A Travelling Colonial Architecture: Home and Nation in Selected Works by Patrick White, Peter Carey, Xavier Herbert and James Bardon

Author: Stephen James Thomas Brock

Brock, Stephen James Thomas, 2003 A Travelling Colonial Architecture: Home and Nation in Selected Works by Patrick White, Peter Carey, Xavier Herbert and James Bardon, Flinders University, Department of Cultural Studies

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Abstract

This thesis is a study of constructions of home and nation in selected works by Patrick White, Peter Carey, Xavier Herbert and James Bardon. Drawing on the work of postcolonial theorists, it examines ways in which the selected texts engage with national mythologies in the imagining of the Australian nation. It notes the deployment of racial discourses informing constructions of national identity that work to marginalise Indigenous Australians and other cultural minority groups. The texts are arranged in thematic rather than chronological order. White’s treatment of the overland journey, and his representations of Aboriginality, discussed in Chapter One, are contrasted with Carey’s revisiting of the overland journey motif in Oscar and Lucinda in Chapter Two. Whereas White’s representations of Indigenous culture in Voss are static and essentialised, as is the case in Riders in the Chariot and A Fringe of Leaves, Carey’s representation of Australia’s contact history is characterised by a cultural hybridity. In White’s texts, Indigenous culture is depicted as an anachronism in the contemporary Australian nation, while in Carey’s, the words of the coloniser are appropriated and employed to subvert the ideological colonial paradigm. Carey’s use of heteroglossia is examined further in the analysis of Illywhacker in Chapter Three. Whereas Carey treats Australian types ironically in Illywhacker’s pet emporium, the protagonist of Xavier Herbert’s Poor Fellow My Country, Jeremy Delacy, is depicted as an expert on Australian types. The intertextuality between Herbert’s novel and the work of social Darwinist anthropologists in the 1930s and 1940s is discussed in Chapter Four, providing a historical context to appreciate a shift from modernist to postmodernist narrative strategies in Carey’s fiction. James Bardon’s fictional treatment of the Papunya Tula painting movement in Revolution by Night is seen to continue to frame Indigenous culture in a modernist grammar of representation through its portrayal of the work of Papunya Tula artists in the terms of ‘the fourth dimension’. Bardon’s novel is nevertheless a fascinating postcolonial engagement with Sturt’s architectural construction of landscape in his maps and journals, a discussion of which leads to Tony Birch’s analysis of the politics of name reclamation in contemporary tourism discourses.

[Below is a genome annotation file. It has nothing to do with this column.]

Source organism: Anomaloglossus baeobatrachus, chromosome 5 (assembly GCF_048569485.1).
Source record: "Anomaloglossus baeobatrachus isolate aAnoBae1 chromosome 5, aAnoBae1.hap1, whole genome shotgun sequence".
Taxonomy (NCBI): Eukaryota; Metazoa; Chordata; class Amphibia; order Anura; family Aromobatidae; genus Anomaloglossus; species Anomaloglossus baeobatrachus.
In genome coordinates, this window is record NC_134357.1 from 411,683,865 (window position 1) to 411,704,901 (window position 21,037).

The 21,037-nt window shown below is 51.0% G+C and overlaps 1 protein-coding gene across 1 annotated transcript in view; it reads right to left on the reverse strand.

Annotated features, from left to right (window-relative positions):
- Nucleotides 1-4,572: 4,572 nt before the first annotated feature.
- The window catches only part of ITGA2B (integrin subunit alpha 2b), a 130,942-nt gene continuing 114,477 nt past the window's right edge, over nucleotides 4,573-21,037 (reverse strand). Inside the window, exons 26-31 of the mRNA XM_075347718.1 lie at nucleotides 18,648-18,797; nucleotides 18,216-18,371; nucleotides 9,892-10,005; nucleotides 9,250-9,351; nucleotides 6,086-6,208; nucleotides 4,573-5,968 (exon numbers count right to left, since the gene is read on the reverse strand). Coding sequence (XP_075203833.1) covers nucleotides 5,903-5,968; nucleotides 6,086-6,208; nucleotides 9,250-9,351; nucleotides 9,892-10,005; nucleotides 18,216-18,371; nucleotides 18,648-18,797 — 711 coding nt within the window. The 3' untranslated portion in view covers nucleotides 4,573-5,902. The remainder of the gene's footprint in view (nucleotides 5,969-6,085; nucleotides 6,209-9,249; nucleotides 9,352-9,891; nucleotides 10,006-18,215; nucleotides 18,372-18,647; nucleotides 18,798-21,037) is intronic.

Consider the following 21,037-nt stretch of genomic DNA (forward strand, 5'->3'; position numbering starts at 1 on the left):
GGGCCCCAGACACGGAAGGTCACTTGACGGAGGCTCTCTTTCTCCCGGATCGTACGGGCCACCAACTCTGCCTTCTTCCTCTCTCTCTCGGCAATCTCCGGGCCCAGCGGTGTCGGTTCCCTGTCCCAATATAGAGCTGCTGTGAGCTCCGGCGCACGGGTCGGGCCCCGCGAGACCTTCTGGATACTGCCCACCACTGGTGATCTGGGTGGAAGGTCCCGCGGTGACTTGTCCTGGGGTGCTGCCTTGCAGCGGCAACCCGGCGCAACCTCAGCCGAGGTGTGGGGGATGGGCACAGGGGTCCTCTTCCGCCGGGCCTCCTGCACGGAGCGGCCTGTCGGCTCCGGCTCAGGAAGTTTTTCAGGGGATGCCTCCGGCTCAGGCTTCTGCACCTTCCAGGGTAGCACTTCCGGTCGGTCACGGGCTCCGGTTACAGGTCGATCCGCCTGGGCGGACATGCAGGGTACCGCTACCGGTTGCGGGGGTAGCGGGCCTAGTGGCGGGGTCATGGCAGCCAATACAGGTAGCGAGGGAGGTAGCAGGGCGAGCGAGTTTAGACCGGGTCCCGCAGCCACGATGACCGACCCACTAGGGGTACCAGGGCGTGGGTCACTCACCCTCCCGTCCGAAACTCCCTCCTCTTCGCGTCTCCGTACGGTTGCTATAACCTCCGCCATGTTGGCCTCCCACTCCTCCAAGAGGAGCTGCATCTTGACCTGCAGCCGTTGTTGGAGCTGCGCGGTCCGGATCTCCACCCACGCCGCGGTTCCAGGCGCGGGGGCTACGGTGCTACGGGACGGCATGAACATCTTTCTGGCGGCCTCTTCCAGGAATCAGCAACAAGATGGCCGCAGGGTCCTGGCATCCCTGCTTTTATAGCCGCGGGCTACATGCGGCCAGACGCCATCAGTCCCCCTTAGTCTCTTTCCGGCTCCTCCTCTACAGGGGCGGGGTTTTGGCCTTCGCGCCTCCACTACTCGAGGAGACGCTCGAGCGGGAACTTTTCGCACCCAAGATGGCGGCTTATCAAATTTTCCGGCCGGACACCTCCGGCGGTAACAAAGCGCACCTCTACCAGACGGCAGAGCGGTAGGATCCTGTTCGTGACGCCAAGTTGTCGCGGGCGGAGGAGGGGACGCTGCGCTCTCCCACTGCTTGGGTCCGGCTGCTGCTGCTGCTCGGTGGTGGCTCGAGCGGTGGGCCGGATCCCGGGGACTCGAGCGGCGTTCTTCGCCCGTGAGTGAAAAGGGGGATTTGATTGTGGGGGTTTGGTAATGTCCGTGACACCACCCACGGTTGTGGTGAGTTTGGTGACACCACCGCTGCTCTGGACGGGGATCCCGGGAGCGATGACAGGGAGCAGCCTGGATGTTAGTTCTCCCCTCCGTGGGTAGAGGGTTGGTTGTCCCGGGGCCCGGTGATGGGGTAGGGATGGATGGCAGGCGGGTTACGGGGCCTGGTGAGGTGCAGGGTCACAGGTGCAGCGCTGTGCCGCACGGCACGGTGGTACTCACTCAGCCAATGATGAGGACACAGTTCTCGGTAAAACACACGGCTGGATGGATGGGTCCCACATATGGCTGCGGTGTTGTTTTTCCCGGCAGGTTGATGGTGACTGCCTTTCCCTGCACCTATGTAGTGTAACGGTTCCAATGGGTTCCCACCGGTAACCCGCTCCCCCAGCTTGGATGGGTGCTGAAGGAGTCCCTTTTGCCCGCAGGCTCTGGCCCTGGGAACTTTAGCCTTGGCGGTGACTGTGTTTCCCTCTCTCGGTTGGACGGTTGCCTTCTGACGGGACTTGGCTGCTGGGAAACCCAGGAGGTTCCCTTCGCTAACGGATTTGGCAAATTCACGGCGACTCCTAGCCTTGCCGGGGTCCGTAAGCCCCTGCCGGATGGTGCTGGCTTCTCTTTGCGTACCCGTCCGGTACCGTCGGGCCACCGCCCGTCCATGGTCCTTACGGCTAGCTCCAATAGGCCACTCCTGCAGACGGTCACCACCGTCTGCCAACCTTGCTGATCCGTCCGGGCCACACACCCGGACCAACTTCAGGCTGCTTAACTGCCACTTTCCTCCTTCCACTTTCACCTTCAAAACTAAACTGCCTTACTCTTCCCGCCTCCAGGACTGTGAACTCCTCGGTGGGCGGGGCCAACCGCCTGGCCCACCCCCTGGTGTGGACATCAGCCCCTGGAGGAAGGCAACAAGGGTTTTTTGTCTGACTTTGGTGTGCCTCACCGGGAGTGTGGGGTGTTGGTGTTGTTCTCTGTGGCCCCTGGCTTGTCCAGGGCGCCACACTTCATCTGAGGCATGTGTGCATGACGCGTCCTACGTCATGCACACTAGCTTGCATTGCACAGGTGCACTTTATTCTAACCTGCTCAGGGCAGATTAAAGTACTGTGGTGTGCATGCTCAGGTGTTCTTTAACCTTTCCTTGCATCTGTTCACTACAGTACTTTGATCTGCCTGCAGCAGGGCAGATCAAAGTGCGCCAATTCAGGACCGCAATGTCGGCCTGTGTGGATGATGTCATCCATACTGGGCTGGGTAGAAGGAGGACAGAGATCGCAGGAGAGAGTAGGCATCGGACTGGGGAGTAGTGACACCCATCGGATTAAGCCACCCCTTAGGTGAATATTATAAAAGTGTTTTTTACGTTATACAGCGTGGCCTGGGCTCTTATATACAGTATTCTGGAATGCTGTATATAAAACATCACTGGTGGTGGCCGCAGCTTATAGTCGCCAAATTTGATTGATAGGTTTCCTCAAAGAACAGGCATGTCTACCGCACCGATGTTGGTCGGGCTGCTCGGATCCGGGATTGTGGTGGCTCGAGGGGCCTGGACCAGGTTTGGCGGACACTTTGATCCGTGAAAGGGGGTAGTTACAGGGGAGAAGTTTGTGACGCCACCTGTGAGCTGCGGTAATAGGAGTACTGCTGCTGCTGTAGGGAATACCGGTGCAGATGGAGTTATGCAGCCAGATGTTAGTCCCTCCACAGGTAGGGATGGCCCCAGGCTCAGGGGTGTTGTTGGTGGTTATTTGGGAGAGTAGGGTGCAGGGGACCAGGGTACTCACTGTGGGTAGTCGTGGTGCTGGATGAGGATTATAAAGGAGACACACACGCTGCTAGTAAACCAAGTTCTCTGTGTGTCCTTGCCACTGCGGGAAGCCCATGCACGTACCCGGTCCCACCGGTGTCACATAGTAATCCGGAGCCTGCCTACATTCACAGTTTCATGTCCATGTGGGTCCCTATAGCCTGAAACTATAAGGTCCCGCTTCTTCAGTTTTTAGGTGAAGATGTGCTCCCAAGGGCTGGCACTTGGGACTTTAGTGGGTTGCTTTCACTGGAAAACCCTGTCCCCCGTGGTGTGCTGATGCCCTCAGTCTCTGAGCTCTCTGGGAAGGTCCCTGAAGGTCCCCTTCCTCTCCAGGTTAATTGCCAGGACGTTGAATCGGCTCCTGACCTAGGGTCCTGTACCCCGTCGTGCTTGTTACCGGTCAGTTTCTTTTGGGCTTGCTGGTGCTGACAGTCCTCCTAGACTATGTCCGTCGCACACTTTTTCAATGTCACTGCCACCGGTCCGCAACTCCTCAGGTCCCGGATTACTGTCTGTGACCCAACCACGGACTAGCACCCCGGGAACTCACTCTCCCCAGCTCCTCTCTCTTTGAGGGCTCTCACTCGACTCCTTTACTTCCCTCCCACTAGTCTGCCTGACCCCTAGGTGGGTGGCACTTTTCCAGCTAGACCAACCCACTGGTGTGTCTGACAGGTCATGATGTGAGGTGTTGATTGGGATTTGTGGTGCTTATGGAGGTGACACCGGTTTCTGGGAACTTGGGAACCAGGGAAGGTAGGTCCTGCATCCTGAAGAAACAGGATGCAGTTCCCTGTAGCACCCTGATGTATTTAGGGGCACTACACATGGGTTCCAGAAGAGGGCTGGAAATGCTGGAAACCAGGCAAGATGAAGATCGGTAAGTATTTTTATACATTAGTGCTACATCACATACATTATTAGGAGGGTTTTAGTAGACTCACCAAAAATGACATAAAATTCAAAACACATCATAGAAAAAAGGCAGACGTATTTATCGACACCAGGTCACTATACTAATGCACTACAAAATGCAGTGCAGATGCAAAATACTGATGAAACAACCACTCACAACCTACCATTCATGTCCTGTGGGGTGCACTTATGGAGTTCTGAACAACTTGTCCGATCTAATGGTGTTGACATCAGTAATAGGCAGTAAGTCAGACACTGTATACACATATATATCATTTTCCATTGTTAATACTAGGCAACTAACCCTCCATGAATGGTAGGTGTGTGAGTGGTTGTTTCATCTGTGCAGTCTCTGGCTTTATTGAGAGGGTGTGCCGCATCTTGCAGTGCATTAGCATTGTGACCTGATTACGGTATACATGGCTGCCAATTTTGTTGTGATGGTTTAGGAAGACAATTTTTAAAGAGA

Keywords: Australian literature,postcolonial theory,race and nation,home and nation,nationalism,identity,representations of Indigenous culture,racism,national mythologies,contact history,explorers,overland journey,constructions of Aboriginality,imagining nation
Subject: Australian Studies thesis

Thesis type: Doctor of Philosophy
Completed: 2003
School: School of Humanities and Creative Arts
Supervisor: Associate Professor Lyn Jacobs, Associate Professor Rick Hosking